Thursday, March 17, 2005

9th Cir. grants habeas relief because state presented false evidence

Over 20 years after his convictions for first-degree murder and burglary, Blufford Hayes obtains habeas relief.

A key witness at the trial was an associate who had felony charges pending against him. The prosecutor and defense counsel had negotiated a deal that the charges would be reduced to misdemeanors after he testified at the trial, but they were careful not to tell the witness about the deal, so that when he was asked he could testify truthfully that he had not made a deal. The court summarized:

In short, the State contends that it is constitutionally permissible for it knowingly to present false evidence to a jury in order to obtain a conviction, as long as the witness used to transmit the false information is kept unaware of the truth.

The State is wrong. Napue, by its terms, addresses the presentation of false evidence, not just subornation of perjury.
Further, the court held that the violation was material.

The court noted:
this case is not merely about a peculiar circumstance. As we have noted, this is not the first time we have been confronted in recent years with schemes to place false or distorted evidence before a jury. Our criminal justice system depends on the integrity of the attorneys who present their cases to the jury. When even a single conviction is obtained through perjurious or deceptive means, the entire foundation of our system of justice is weakened.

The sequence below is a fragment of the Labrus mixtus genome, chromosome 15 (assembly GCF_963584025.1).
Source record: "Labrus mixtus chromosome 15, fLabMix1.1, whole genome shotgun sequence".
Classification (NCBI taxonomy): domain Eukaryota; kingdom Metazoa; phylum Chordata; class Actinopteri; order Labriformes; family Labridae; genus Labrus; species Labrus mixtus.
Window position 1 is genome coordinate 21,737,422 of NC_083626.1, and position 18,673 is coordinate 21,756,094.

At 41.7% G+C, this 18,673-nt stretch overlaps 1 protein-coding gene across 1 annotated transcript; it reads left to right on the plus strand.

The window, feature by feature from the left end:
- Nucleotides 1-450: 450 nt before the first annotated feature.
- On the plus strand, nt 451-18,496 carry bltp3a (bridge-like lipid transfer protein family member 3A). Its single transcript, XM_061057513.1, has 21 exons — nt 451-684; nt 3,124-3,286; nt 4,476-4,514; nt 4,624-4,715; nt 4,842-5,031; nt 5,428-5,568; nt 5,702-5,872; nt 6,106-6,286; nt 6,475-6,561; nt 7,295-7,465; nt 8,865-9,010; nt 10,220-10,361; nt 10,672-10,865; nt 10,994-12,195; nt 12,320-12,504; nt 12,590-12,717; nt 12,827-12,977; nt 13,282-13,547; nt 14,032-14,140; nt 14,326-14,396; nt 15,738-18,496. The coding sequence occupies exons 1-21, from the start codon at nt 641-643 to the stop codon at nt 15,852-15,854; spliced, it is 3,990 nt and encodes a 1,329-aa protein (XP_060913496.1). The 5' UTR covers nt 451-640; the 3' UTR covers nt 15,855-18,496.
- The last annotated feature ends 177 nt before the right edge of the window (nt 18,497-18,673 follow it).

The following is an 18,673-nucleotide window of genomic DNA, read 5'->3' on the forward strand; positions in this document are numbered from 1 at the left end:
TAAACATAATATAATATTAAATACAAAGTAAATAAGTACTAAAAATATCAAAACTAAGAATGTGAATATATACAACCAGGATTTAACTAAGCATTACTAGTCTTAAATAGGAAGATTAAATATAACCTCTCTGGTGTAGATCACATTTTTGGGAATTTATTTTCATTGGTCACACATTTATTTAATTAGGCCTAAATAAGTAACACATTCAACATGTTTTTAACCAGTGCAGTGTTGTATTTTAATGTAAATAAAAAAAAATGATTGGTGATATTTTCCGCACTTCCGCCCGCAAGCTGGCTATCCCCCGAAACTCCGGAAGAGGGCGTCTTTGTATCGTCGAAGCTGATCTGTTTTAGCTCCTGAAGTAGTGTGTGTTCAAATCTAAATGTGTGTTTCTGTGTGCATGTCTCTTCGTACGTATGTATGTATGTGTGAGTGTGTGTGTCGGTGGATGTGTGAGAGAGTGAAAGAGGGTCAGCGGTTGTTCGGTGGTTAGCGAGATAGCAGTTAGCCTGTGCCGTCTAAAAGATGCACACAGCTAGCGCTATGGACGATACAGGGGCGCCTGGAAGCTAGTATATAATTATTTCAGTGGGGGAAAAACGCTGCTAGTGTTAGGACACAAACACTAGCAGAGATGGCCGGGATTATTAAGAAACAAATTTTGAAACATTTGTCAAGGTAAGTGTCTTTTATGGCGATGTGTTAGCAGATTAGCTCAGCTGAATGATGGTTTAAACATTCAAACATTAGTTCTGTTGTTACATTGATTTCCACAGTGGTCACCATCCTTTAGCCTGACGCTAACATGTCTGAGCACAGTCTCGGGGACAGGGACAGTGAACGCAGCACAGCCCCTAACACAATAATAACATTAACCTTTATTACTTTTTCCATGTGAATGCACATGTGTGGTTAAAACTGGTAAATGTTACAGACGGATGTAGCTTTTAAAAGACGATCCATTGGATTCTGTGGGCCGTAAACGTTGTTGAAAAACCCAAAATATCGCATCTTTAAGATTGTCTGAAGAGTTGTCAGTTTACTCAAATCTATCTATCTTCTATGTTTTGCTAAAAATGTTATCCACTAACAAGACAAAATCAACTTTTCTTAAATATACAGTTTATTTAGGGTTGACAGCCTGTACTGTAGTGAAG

The dissent agreed as to the violation but did not think the violation would have affected the jury's verdict and hence was not material.

Hayes v. Brown, ---F.3d ---, 2005 WL 517853 (9th Cir. March 7, 2005) (en banc) Find Result - 2005 WL 517853.

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